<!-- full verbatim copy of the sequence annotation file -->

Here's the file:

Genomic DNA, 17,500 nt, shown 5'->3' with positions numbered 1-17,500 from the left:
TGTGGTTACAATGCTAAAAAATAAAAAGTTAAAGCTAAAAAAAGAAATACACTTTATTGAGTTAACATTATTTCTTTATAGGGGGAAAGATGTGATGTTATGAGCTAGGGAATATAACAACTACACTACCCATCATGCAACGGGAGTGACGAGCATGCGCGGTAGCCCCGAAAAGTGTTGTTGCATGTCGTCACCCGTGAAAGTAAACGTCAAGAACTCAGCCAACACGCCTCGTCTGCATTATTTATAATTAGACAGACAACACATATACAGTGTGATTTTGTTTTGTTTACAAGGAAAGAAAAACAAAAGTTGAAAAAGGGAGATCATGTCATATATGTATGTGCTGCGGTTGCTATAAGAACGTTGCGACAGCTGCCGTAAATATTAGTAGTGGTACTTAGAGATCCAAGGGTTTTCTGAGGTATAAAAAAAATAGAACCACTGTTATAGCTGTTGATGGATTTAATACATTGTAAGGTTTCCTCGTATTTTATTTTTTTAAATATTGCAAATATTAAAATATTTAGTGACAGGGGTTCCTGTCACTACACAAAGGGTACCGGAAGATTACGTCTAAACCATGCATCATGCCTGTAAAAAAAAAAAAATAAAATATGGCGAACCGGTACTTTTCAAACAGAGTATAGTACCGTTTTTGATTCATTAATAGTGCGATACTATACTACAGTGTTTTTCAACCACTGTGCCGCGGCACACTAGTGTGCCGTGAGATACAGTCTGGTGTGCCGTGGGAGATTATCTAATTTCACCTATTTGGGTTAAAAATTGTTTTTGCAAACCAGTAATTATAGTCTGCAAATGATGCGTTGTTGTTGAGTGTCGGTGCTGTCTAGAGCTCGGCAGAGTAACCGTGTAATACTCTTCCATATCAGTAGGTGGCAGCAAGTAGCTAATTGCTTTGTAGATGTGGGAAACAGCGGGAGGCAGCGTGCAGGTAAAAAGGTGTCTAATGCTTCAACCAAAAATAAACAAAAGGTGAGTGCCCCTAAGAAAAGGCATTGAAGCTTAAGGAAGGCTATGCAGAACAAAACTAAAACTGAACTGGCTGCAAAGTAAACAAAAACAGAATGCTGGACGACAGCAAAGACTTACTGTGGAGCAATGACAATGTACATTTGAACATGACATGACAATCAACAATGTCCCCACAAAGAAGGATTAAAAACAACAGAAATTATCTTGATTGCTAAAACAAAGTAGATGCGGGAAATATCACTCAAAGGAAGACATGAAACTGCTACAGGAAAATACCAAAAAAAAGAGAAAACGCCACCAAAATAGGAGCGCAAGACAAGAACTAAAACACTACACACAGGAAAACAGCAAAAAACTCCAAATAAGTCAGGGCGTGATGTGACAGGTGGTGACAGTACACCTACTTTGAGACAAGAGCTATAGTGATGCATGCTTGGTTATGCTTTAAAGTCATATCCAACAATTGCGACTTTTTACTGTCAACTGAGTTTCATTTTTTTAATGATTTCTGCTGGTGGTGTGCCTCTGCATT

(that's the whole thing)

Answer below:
Genomic DNA, 17,500 nt, shown 5'->3' with positions numbered 1-17,500 from the left:
TGTGGTTACAATGCTAAAAAATAAAAAGTTAAAGCTAAAAAAAGAAATACACTTTATTGAGTTAACATTATTTCTTTATAGGGGGAAAGATGTGATGTTATGAGCTAGGGAATATAACAACTACACTACCCATCATGCAACGGGAGTGACGAGCATGCGCGGTAGCCCCGAAAAGTGTTGTTGCATGTCGTCACCCGTGAAAGTAAACGTCAAGAACTCAGCCAACACGCCTCGTCTGCATTATTTATAATTAGACAGACAACACATATACAGTGTGATTTTGTTTTGTTTACAAGGAAAGAAAAACAAAAGTTGAAAAAGGGAGATCATGTCATATATGTATGTGCTGCGGTTGCTATAAGAACGTTGCGACAGCTGCCGTAAATATTAGTAGTGGTACTTAGAGATCCAAGGGTTTTCTGAGGTATAAAAAAAATAGAACCACTGTTATAGCTGTTGATGGATTTAATACATTGTAAGGTTTCCTCGTATTTTATTTTTTTAAATATTGCAAATATTAAAATATTTAGTGACAGGGGTTCCTGTCACTACACAAAGGGTACCGGAAGATTACGTCTAAACCATGCATCATGCCTGTAAAAAAAAAAAAATAAAATATGGCGAACCGGTACTTTTCAAACAGAGTATAGTACCGTTTTTGATTCATTAATAGTGCGATACTATACTACAGTGTTTTTCAACCACTGTGCCGCGGCACACTAGTGTGCCGTGAGATACAGTCTGGTGTGCCGTGGGAGATTATCTAATTTCACCTATTTGGGTTAAAAATTGTTTTTGCAAACCAGTAATTATAGTCTGCAAATGATGCGTTGTTGTTGAGTGTCGGTGCTGTCTAGAGCTCGGCAGAGTAACCGTGTAATACTCTTCCATATCAGTAGGTGGCAGCAAGTAGCTAATTGCTTTGTAGATGTGGGAAACAGCGGGAGGCAGCGTGCAGGTAAAAAGGTGTCTAATGCTTCAACCAAAAATAAACAAAAGGTGAGTGCCCCTAAGAAAAGGCATTGAAGCTTAAGGAAGGCTATGCAGAACAAAACTAAAACTGAACTGGCTGCAAAGTAAACAAAAACAGAATGCTGGACGACAGCAAAGACTTACTGTGGAGCAATGACAATGTACATTTGAACATGACATGACAATCAACAATGTCCCCACAAAGAAGGATTAAAAACAACAGAAATTATCTTGATTGCTAAAACAAAGTAGATGCGGGAAATATCACTCAAAGGAAGACATGAAACTGCTACAGGAAAATACCAAAAAAAAGAGAAAACGCCACCAAAATAGGAGCGCAAGACAAGAACTAAAACACTACACACAGGAAAACAGCAAAAAACTCCAAATAAGTCAGGGCGTGATGTGACAGGTGGTGACAGTACACCTACTTTGAGACAAGAGCTATAGTGATGCATGCTTGGTTATGCTTTAAAGTCATATCCAACAATTGCGACTTTTTACTGTCAACTGAGTTTCATTTTTTTAATGATTTCTGCTGGTGGTGTGCCTCTGCATT